Fascism emerged from the political currents of World War I and its aftermath in Italy. A patriotic and anti-communist movement took root at this time and culminated in the dictatorship of Benito Mussolini in the 1920s. From that time and throughout the 1930s sport was a core part of the fascist state's project, not only at high-profile events such as the Olympics and at the two successful campaigns for the football World Cup, but as related to the everyday life of the people. Youth groups and university associations were targeted through sport to acclaim, reaffirm, and reproduce the values of the extreme right-wing state, with its inherent authoritarian and racist kernel. The term ‘fascism’ was taken from the Italian word fascismo, and that in turn from the Latin fascis, a bundle of rods with an axe in the middle that acted as an ensign of authority in ancient Rome. Thus Mussolini linked his movement to a classical heritage. Fascist movements elsewhere in Europe sought to emulate the Italian project—the blackshirts in England, for instance. And neo-fascist associations have linked sport and the extremist right state, as in the case of National Front leader Martin Webster in England in the 1970s, who saw in some English football hooligans the ideal recruits for his movement; strong and robust English lads, he saw them as, who would physically confront left-wing and any other groupings opposed to the Front's extreme right-wing agenda.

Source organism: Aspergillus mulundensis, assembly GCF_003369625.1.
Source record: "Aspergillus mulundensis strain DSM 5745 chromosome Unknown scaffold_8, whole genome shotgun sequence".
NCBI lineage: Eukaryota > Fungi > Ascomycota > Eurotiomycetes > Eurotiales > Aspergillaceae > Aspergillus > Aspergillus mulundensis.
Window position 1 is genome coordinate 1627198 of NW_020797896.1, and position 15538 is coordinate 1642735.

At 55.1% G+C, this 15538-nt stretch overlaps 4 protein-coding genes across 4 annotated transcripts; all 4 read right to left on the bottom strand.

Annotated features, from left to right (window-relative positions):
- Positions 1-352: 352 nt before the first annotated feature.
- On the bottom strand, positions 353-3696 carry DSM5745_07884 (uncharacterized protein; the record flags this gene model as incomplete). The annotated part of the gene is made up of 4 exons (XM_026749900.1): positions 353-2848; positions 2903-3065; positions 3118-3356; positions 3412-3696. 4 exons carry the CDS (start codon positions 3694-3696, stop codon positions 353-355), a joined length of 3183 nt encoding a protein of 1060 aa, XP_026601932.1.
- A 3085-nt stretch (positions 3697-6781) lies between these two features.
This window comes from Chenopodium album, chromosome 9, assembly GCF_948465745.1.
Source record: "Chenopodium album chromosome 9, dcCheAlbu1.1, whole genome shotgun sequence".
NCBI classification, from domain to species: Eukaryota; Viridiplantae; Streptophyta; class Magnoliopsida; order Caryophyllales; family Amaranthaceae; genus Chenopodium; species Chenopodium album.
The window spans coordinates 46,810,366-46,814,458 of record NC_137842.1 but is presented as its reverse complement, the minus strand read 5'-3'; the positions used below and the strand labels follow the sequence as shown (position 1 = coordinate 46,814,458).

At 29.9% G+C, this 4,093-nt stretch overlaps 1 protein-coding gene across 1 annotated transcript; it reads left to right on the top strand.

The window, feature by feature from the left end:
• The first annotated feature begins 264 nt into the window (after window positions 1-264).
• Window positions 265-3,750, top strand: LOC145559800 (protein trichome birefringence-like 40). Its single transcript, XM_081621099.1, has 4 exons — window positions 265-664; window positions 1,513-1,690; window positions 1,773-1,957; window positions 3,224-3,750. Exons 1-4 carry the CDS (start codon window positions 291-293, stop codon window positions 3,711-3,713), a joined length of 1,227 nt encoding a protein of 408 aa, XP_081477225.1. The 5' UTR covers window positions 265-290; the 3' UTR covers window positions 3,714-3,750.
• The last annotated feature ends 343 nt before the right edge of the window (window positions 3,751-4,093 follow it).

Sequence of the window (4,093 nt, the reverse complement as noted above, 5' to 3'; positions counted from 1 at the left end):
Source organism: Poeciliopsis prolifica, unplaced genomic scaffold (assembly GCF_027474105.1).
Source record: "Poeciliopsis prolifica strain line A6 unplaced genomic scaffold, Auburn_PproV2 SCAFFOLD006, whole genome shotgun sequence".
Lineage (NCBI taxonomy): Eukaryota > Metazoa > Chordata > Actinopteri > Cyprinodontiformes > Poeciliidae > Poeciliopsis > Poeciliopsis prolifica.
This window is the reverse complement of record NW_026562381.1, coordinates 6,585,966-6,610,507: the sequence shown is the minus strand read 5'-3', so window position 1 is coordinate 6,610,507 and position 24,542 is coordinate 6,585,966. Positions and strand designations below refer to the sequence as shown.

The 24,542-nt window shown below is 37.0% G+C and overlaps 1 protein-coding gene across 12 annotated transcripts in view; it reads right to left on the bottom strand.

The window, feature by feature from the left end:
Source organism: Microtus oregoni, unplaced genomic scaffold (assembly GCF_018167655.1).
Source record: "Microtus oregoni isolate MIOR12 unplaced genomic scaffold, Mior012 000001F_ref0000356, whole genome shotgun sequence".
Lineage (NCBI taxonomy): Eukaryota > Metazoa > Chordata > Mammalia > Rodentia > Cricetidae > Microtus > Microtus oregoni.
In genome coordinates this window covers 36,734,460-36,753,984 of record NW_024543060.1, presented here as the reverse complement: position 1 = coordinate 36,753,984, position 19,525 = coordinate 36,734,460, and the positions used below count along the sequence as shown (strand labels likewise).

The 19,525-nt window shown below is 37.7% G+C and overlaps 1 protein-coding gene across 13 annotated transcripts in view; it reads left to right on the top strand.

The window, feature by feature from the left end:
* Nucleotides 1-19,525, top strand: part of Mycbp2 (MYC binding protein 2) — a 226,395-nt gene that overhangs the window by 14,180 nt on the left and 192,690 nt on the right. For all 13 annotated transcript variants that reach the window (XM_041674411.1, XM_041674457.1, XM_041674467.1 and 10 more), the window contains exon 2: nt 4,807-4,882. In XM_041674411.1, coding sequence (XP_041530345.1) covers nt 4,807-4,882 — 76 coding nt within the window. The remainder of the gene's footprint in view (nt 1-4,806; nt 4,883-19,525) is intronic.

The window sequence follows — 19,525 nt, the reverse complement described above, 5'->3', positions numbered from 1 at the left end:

Fascist states that have used sport explicitly to assert forms of national prestige include Franco's dictatorship after the Spanish Civil War, and Argentina in the 1970s. In both these cases, international football afforded the opportunity for such manipulation. The club side Real Madrid dominated the early years of the European Champion Clubs' Cup (the precursor of the UEFA Champions League), winning the trophy five times in succession from its inauguration in the 1955–56 season. Franco insisted that the best players in the world be attracted to the club to play alongside the Spanish international Francisco Gento (Ferenc Puskas from Hungary, Alfredo di Stefano from Argentina, Raymond Kopa from France). Argentina, so often the underachievers of South American football, won the football World Cup in 1978, under the regime of the Generals, in a climate of brutality and internal oppression of Argentinian liberals and dissenters, and amid suspicion that other nations were victimized and even bribed; the nationalistic frenzy that accompanied the victory was later directed towards the Generals' follies in its Malvinas escapade, the invasion of the Falkland Islands. Fascism in the first half of the 20th century proposed a doctrinaire ethos of physical culture in which the body as the armoury of the individual was little more than the tool of the state; in this, it has been observed that although fascism and communism were at the opposite ends of the political spectrum, their ideologies of sport and perspectives on the sociocultural and political value of sport ran along uncannily parallel lines. See also communism, sport in; Nazism, sport in.
Subjects: Sport and Leisure.